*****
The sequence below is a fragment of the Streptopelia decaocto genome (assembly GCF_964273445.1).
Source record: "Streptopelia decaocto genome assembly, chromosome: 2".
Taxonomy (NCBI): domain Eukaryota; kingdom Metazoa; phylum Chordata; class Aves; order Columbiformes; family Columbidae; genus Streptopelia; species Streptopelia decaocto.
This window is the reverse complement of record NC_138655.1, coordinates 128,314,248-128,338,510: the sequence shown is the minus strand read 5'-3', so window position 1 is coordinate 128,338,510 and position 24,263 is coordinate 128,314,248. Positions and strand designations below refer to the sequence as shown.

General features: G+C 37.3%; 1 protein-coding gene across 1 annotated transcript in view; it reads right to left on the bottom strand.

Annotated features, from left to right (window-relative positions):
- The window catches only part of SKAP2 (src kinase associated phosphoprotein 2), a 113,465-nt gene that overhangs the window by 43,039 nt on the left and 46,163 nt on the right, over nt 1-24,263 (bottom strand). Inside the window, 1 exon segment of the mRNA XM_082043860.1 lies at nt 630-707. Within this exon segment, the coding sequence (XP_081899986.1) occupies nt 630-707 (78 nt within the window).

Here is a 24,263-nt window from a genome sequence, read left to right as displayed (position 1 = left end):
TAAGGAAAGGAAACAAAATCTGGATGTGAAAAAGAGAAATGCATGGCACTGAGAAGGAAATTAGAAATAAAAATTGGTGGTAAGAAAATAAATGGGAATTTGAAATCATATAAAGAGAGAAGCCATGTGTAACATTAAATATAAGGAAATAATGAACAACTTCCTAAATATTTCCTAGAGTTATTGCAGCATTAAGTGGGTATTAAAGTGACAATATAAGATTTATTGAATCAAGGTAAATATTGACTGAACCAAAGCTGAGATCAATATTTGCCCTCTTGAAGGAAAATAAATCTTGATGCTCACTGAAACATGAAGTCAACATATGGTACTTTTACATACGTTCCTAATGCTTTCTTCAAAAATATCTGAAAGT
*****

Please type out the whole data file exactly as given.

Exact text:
The sequence below is a fragment of the Streptopelia decaocto genome (assembly GCF_964273445.1).
Source record: "Streptopelia decaocto genome assembly, chromosome: 2".
Taxonomy (NCBI): domain Eukaryota; kingdom Metazoa; phylum Chordata; class Aves; order Columbiformes; family Columbidae; genus Streptopelia; species Streptopelia decaocto.
This window is the reverse complement of record NC_138655.1, coordinates 128,314,248-128,338,510: the sequence shown is the minus strand read 5'-3', so window position 1 is coordinate 128,338,510 and position 24,263 is coordinate 128,314,248. Positions and strand designations below refer to the sequence as shown.

General features: G+C 37.3%; 1 protein-coding gene across 1 annotated transcript in view; it reads right to left on the bottom strand.

Annotated features, from left to right (window-relative positions):
- The window catches only part of SKAP2 (src kinase associated phosphoprotein 2), a 113,465-nt gene that overhangs the window by 43,039 nt on the left and 46,163 nt on the right, over nt 1-24,263 (bottom strand). Inside the window, 1 exon segment of the mRNA XM_082043860.1 lies at nt 630-707. Within this exon segment, the coding sequence (XP_081899986.1) occupies nt 630-707 (78 nt within the window).

Here is a 24,263-nt window from a genome sequence, read left to right as displayed (position 1 = left end):
TAAGGAAAGGAAACAAAATCTGGATGTGAAAAAGAGAAATGCATGGCACTGAGAAGGAAATTAGAAATAAAAATTGGTGGTAAGAAAATAAATGGGAATTTGAAATCATATAAAGAGAGAAGCCATGTGTAACATTAAATATAAGGAAATAATGAACAACTTCCTAAATATTTCCTAGAGTTATTGCAGCATTAAGTGGGTATTAAAGTGACAATATAAGATTTATTGAATCAAGGTAAATATTGACTGAACCAAAGCTGAGATCAATATTTGCCCTCTTGAAGGAAAATAAATCTTGATGCTCACTGAAACATGAAGTCAACATATGGTACTTTTACATACGTTCCTAATGCTTTCTTCAAAAATATCTGAAAGT